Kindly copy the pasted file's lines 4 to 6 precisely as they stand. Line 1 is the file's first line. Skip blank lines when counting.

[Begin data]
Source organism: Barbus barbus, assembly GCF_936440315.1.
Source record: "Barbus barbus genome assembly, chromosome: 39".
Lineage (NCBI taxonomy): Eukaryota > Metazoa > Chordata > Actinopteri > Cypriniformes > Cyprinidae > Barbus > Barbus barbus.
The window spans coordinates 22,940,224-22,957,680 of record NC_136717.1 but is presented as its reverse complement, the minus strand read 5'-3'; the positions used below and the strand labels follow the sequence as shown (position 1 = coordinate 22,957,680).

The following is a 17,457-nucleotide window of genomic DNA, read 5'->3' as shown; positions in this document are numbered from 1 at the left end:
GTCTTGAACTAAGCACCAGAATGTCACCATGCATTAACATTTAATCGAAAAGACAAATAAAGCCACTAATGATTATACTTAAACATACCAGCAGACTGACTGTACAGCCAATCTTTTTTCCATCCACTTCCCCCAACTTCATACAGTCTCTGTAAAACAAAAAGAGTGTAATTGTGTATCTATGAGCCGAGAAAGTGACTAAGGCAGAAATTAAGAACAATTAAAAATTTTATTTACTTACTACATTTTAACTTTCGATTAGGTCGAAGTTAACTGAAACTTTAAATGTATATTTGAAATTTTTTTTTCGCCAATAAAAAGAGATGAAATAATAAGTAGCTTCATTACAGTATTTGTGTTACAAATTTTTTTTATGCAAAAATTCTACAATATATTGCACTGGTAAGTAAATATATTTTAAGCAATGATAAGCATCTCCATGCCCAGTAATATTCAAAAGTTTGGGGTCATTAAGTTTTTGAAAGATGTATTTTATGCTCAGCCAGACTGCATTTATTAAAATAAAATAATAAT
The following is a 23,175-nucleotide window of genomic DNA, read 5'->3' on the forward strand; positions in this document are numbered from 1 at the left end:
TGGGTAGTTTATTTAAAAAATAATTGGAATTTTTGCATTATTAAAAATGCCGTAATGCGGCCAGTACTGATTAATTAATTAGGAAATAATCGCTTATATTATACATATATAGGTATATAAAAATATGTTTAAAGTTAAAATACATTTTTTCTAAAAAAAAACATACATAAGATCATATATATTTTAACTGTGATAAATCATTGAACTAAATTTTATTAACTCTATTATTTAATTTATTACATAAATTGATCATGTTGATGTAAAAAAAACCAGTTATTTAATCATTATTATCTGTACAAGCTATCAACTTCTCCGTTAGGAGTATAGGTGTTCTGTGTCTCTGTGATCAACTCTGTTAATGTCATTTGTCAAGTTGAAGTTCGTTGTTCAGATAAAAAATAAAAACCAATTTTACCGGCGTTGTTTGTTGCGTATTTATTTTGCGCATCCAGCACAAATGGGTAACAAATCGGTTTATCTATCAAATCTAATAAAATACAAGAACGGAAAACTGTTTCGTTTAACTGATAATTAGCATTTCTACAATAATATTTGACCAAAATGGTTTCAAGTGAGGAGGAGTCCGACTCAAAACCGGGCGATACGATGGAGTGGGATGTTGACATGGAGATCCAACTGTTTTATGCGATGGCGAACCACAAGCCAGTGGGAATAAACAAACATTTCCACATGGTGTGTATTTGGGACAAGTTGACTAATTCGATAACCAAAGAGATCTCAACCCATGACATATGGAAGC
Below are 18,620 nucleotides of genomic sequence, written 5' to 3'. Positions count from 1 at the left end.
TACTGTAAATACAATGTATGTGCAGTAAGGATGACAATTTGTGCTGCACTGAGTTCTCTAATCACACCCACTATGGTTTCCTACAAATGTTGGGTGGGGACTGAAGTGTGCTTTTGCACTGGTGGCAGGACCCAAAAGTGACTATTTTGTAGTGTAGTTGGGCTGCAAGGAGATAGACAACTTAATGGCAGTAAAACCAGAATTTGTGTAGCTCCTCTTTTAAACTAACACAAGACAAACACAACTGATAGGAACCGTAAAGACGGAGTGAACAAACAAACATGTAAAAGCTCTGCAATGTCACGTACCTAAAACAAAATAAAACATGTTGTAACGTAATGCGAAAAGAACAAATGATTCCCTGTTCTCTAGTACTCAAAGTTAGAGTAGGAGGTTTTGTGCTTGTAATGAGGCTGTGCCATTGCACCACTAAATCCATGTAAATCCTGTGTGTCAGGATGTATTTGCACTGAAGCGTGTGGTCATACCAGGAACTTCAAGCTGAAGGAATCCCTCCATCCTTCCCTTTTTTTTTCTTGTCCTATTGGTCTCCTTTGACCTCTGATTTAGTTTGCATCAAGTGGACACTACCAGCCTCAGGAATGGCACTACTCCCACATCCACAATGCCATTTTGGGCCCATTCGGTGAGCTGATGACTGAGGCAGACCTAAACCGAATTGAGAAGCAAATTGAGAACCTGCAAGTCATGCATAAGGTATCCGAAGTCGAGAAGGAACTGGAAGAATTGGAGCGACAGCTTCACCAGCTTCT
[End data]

The window spans coordinates 22,940,224-22,957,680 of record NC_136717.1 but is presented as its reverse complement, the minus strand read 5'-3'; the positions used below and the strand labels follow the sequence as shown (position 1 = coordinate 22,957,680).

The following is a 17,457-nucleotide window of genomic DNA, read 5'->3' as shown; positions in this document are numbered from 1 at the left end:
GTCTTGAACTAAGCACCAGAATGTCACCATGCATTAACATTTAATCGAAAAGACAAATAAAGCCACTAATGATTATACTTAAACATACCAGCAGACTGACTGTACAGCCAATCTTTTTTCCATCCACTTCCCCCAACTTCATACAGTCTCTGTAAAACAAAAAGAGTGTAATTGTGTATCTATGAGCCGAGAAAGTGACTAAGGCAGAAATTAAGAACAATTAAAAATTTTATTTACTTACTACATTTTAACTTTCGATTAGGTCGAAGTTAACTGAAACTTTAAATGTATATTTGAAATTTTTTTTTCGCCAATAAAAAGAGATGAAATAATAAGTAGCTTCATTACAGTATTTGTGTTACAAATTTTTTTTATGCAAAAATTCTACAATATATTGCACTGGTAAGTAAATATATTTTAAGCAATGATAAGCATCTCCATGCCCAGTAATATTCAAAAGTTTGGGGTCATTAAGTTTTTGAAAGATGTATTTTATGCTCAGCCAGACTGCATTTATTAAAATAAAATAATAAT